Many, many years ago, I was feeling rather emotionally battered after a failed relationship… a relationship which had always been doomed to failure. As with many lovers, my rose-tinted spectacles were firmly on my nose and I dreamed the impossible dream, etc. etc. clichéed etc…. I had moved to a new house, away from my friends and familiar places, to a part of town where other friends lived… except the closes of those other friends moved two hundred miles away, another friend had a baby, another got married… and I was on my own…. It was a bad time, but I won’t dwell on it!
One thing which was a little bit of light in the pall of gloom I’d cast around myself, was the Tai Chi group I joined. we had a great teacher called John, who was helped by his partner Barbara, and another teacher whose name I don;’t recall but reminded me of my cousin Richard, so that’s what I’ll call him.
The group consisted of all sorts of people, Linda who was a teacher like me, Kelvin who worked for the council and was a similar age to us, another John who was a fireman, a big beefy, handsome man, Bert who was a huge and scruffy ex-sailor who was very rough and who nobody wanted to partner, some middle-aged ladies, and a couple of wispy youths. We were all different shapes and sizes, different abilities, and with different reasons for being there. Some people wanted gentle exercise, some wanted a more spiritual support, some were just there for recreation and fun.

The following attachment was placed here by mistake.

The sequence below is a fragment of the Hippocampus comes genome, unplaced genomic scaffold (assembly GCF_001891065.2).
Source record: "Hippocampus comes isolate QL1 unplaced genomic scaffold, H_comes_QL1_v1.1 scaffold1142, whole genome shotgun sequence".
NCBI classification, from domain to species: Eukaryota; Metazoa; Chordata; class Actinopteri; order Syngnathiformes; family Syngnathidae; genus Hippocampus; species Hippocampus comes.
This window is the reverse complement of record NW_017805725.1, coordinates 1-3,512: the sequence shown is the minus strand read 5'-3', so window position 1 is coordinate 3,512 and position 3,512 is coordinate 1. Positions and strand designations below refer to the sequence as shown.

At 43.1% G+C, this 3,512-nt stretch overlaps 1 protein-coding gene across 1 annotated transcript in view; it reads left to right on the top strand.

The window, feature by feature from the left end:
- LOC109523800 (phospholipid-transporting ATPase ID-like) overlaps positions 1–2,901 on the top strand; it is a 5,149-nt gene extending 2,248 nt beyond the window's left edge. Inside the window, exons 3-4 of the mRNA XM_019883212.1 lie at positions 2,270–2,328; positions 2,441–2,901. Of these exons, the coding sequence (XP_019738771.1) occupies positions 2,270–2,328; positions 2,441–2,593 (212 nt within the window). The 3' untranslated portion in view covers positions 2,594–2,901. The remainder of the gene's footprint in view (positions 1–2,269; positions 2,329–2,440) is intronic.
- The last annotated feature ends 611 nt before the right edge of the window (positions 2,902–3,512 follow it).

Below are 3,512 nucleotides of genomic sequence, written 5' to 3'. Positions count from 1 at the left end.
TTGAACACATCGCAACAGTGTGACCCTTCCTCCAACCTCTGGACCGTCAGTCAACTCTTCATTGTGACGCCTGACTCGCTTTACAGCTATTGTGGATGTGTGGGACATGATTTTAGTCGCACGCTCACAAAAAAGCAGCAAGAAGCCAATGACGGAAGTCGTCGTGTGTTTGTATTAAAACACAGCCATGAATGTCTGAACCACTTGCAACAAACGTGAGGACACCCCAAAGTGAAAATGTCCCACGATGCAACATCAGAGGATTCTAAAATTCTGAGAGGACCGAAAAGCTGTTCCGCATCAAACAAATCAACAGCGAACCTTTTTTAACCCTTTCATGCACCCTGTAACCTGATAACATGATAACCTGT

I haven’t got a very good sense of balance… or I hadn’t then… it really improved over the three years I was in the class. I hadn’t a good memory for physical sequences and got in a terrible muddle about which move followed which… but it was the sort of class where there was gentle amusement at my confusion, and kindly support from teachers and participants alike. I have a poor sense of timing and was always one step behind or one arm-wave ahead of the rest of the group, rather like Corporal Jones in ‘Dad’s Army’… but it really didn’t matter because I was trying hard, doing my best, and improving week by week.
John and Richard were marvellous teachers, I think John was a teacher as his day-job, Richard worked at a dye factory, often stirring paint, which he did in a meditative Tai Chi sort of way, he told us, making us laugh at the image of him doing so.
I wish I could find another Tai Chi class; I loved doing it, it gave me so much… I was physically fitter and more balanced, and mentally and emotionally I was much, much fitter, and back to my old happy well-balanced state; I found it spiritually engaging and it was more than anything enjoyable and fun. How could I worry about my broken heart when I was trying to remember which foot I should be balancing on, where the other foot should be and whether my arms should be up, down, waving, still, pointing or waving? And who could resist the captivating names of the moves… here are some of them…
- Parting the Wild Horse’s Mane
- White Crane Spreads its Wings
- Play the Lute
- Step Back and Repulse Monkey
- Grasp the Sparrow’s Tail
- Single Whip
- Wave Hands Like Clouds
- High Pat on Horse
- Snake Creeps Down
- Golden Cockerel Stands on left leg
- Fair Lady Weaves the Shuttle
- Needle at the Bottom of the Sea